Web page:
Monday, September 14, 2015

The Greatest of These Is Love

image used under Creative Commons license, 
photo by Howard Arnoff, from Flickr
Wow!  And, again, wow!  I'll explain that reaction.  Although this is posted near the Fall, part of it was written in the week or so after the church shooting in Charleston, SC.  I'm not going to be supporting my thoughts with a lot of appropriate verses.  This isn't a Biblically scholarly piece. It's heart to heart writing. From God's heart to mine and from my heart to yours.  Do you remember what Joseph said to his brothers, when they came to Egypt seeking food?


Genesis 50:20 (KJV)  But as for you, ye thought evil against me; but God meant it unto good, to bring to pass, as it is this day, to save much people alive.

Dylann Roof intended evil with what he did in Charleston.  And yet, there's so much more that can come out of this.  Some already has.

1 Corinthians 13:13 (KJV)  And now abideth faith, hope, charity, these three; but the greatest of these is charity.

If you saw the TV coverage of the bail hearing for Dylann Roof, there was one thing that was exceptional.  In South Carolina, relatives of the victims can speak at a bail hearing.  What I found exceptional was the fact that every one of them offered Mr Roof forgiveness and the hope he would find salvation.  Any Christian watching would have been blown away by how Biblically right on that was.  And the world was flabbergasted by it.  It reflects a pretty amazing mindset.

Oswald Chambers, in the June 20 devotional of My Utmost for His Highest, wrote this:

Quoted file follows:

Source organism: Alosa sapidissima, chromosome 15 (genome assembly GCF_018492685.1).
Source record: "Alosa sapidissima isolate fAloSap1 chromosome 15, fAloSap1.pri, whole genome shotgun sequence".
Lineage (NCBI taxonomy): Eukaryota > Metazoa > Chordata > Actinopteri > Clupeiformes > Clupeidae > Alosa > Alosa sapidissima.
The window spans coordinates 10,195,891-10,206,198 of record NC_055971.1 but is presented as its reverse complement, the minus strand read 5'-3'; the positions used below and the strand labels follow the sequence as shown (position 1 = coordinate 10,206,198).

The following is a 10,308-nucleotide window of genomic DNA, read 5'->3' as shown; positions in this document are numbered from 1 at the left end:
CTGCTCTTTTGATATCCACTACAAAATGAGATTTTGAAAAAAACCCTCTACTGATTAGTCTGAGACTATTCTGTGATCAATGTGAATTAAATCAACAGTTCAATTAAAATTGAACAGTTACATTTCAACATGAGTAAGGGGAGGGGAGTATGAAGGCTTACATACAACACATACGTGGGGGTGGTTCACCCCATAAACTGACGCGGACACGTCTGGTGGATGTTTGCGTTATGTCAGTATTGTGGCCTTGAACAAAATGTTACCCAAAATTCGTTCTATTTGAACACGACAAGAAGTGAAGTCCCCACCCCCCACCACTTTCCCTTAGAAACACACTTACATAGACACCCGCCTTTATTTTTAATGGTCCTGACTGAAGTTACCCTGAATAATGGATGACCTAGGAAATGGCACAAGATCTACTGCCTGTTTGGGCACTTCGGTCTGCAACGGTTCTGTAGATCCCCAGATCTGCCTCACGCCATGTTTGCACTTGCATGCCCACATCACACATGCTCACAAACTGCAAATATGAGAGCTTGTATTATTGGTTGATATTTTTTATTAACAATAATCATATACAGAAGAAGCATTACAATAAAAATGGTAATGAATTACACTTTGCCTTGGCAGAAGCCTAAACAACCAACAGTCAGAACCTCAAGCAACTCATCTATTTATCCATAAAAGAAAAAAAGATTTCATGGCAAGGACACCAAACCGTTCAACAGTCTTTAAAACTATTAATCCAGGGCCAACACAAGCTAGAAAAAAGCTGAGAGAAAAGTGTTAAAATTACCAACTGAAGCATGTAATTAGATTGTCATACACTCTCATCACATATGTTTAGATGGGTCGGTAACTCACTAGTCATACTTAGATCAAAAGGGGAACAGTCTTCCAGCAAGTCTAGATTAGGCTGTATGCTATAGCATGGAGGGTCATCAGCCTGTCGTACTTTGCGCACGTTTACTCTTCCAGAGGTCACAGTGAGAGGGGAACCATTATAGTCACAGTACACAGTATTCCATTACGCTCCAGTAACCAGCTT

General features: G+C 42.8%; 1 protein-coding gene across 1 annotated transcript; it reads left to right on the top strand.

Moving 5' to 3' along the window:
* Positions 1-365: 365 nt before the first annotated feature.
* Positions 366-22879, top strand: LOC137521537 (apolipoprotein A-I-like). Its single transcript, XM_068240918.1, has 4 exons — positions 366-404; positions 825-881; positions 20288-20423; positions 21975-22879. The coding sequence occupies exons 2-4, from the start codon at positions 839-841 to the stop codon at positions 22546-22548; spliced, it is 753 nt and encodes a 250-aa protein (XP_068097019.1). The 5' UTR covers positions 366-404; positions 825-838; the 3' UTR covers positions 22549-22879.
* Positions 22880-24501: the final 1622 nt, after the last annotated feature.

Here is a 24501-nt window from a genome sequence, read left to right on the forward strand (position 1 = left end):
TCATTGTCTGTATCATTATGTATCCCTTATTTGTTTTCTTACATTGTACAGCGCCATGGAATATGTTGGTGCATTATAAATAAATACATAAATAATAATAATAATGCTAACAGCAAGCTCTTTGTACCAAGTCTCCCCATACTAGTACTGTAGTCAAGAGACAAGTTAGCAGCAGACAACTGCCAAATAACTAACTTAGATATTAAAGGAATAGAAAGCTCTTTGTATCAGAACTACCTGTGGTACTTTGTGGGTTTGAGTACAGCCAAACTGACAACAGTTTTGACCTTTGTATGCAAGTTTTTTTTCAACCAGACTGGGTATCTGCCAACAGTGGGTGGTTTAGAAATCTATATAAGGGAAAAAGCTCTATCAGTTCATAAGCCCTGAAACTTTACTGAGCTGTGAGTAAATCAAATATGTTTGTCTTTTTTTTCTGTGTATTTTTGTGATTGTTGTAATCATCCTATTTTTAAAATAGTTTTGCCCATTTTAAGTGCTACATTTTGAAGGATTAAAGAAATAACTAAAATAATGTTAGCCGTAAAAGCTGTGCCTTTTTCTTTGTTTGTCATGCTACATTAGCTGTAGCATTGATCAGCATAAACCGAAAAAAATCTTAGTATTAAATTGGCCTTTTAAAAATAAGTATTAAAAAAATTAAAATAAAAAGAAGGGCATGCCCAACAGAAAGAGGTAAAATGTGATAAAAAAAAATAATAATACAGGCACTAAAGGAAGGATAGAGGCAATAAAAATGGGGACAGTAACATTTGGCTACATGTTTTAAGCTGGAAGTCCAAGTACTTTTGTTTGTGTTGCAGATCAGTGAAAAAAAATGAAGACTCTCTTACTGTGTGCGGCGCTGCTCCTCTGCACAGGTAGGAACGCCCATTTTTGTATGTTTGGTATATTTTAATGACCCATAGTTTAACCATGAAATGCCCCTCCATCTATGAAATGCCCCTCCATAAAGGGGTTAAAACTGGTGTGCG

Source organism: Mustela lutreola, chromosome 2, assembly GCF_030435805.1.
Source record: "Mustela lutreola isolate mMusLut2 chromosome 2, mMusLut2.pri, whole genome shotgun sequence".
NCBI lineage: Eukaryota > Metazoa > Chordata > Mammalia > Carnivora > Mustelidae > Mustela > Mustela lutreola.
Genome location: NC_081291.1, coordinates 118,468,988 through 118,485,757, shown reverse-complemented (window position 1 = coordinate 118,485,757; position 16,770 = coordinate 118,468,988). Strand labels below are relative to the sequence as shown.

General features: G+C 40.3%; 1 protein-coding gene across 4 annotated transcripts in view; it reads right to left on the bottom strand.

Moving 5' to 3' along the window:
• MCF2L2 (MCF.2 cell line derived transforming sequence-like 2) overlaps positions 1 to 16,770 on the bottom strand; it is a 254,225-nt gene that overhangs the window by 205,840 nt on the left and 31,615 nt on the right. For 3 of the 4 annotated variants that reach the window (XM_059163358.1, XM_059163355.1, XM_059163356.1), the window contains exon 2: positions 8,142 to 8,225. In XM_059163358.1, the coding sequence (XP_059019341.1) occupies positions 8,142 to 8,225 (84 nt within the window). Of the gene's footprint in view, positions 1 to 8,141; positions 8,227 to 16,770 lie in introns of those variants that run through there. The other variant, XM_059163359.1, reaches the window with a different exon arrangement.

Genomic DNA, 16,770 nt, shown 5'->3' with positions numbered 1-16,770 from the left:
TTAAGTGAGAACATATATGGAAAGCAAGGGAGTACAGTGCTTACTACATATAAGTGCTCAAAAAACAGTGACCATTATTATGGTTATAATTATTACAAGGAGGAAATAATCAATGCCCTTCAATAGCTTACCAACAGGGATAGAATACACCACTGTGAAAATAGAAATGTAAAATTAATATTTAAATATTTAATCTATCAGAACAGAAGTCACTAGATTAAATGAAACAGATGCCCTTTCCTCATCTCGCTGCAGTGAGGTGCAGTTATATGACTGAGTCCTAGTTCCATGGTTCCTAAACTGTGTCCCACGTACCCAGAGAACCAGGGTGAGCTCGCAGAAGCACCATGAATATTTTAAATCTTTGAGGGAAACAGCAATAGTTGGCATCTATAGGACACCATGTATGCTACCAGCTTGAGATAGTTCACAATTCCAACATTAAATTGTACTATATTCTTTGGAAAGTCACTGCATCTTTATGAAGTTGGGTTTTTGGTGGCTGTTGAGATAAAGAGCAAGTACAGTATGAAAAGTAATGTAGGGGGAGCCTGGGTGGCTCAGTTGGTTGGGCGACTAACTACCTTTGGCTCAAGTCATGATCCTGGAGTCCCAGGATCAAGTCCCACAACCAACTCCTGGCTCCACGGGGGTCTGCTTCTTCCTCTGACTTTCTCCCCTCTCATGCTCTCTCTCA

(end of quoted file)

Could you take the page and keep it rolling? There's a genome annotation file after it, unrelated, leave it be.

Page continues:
"But I cannot make myself right with God; I cannot make my life perfect.  I can only be right with God if I accept the atonement of the Lord Jesus Christ as an absolute gift.  Am I humble enough to accept it?  I have to surrender all my rights and demands, and cease from every self-effort, I must leave myself completely alone in His hands, and then I can begin to pour my life out in the priestly work of intercession.".

Then there were the relatives of the deceased, you could hear the anguish and pain in their voices. Yet they forgave.  No, we're not going to take what they did and turn it into a "how to" article. There's no "look at me. I can do that, too.".  Neither one of those is anywhere close to right.  But it fits what Oswald Chambers said.  Until we fully accept that salvation is the Lord's (Psalm 3:8, Jonah 2:9), we have no real standard by which to forgive.  Either forgiving others or forgiving ourselves.

Our ministry held its annual international convention shortly after.  And, like me, my head pastor was taken with that response of forgiveness.  Enough so that he commented about it multiple times and even played a clip for our congregation of the statements of forgiveness.

Oswald Chambers described it perfectly.  It's our voluntary complete surrender to God that opens the floodgates of blessing.  That forgiveness wouldn't be possible without it.  At the same time, a lack of forgiveness could have prevented some of that blessing.  That realization brought some thoughts to mind.
  1. Emanuel AME church is a place where I'd be comfortable.  The folks there are my brothers and sisters in Christ.  It's what's on the inside that counts.
  2. The most important thing in a believer's life is their relationship with Christ.  So:
  3. That church had a huge loss with the death of eight of its members, plus a ninth, Pastor Clementa Pinckney.  But
  4. They gained more than most people understand by that forgiveness.
Unforgiveness does a number of things.  It can focus on the sin or the sinning person.  Or it may focus on the person sinned against.  Sometimes those two may be the same individual.  No matter what, it gets in the way of our focus on God.  And it distracts us from the realization that we are the recipients of God's grace, peace, mercy, and love.

By forgiving Dylann Roof, those people were truly following Christ.  And they got rid of a load of baggage that interfered with that relationship.  The result being blessing from God that otherwise would have been blocked by wrong attitudes.

So, what do you want, today?  Will you seek retribution for real or imagined hurts?  Or will you be a forgiver and a true Christ follower?

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